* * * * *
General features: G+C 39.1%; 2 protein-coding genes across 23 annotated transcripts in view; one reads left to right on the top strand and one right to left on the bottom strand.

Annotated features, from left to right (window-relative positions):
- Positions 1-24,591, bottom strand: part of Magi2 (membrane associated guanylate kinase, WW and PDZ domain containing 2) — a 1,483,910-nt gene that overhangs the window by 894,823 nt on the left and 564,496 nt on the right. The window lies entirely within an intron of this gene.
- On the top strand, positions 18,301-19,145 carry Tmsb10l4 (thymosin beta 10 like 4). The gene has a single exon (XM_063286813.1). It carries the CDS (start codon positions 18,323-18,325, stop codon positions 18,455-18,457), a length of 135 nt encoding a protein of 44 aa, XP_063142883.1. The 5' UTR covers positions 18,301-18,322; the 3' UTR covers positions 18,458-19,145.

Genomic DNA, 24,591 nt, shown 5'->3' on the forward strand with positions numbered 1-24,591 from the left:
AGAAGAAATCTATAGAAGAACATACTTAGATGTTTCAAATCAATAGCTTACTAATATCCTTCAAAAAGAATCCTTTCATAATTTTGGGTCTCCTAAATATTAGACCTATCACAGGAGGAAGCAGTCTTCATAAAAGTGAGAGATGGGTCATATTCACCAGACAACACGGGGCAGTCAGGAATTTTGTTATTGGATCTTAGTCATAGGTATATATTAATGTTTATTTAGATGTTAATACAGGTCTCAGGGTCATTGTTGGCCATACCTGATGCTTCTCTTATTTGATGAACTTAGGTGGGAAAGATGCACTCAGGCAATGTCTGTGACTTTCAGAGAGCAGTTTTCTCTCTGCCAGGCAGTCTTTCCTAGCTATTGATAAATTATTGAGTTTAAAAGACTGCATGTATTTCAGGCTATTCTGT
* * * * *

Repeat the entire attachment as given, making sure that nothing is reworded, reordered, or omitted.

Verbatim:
General features: G+C 39.1%; 2 protein-coding genes across 23 annotated transcripts in view; one reads left to right on the top strand and one right to left on the bottom strand.

Annotated features, from left to right (window-relative positions):
- Positions 1-24,591, bottom strand: part of Magi2 (membrane associated guanylate kinase, WW and PDZ domain containing 2) — a 1,483,910-nt gene that overhangs the window by 894,823 nt on the left and 564,496 nt on the right. The window lies entirely within an intron of this gene.
- On the top strand, positions 18,301-19,145 carry Tmsb10l4 (thymosin beta 10 like 4). The gene has a single exon (XM_063286813.1). It carries the CDS (start codon positions 18,323-18,325, stop codon positions 18,455-18,457), a length of 135 nt encoding a protein of 44 aa, XP_063142883.1. The 5' UTR covers positions 18,301-18,322; the 3' UTR covers positions 18,458-19,145.

Genomic DNA, 24,591 nt, shown 5'->3' on the forward strand with positions numbered 1-24,591 from the left:
AGAAGAAATCTATAGAAGAACATACTTAGATGTTTCAAATCAATAGCTTACTAATATCCTTCAAAAAGAATCCTTTCATAATTTTGGGTCTCCTAAATATTAGACCTATCACAGGAGGAAGCAGTCTTCATAAAAGTGAGAGATGGGTCATATTCACCAGACAACACGGGGCAGTCAGGAATTTTGTTATTGGATCTTAGTCATAGGTATATATTAATGTTTATTTAGATGTTAATACAGGTCTCAGGGTCATTGTTGGCCATACCTGATGCTTCTCTTATTTGATGAACTTAGGTGGGAAAGATGCACTCAGGCAATGTCTGTGACTTTCAGAGAGCAGTTTTCTCTCTGCCAGGCAGTCTTTCCTAGCTATTGATAAATTATTGAGTTTAAAAGACTGCATGTATTTCAGGCTATTCTGT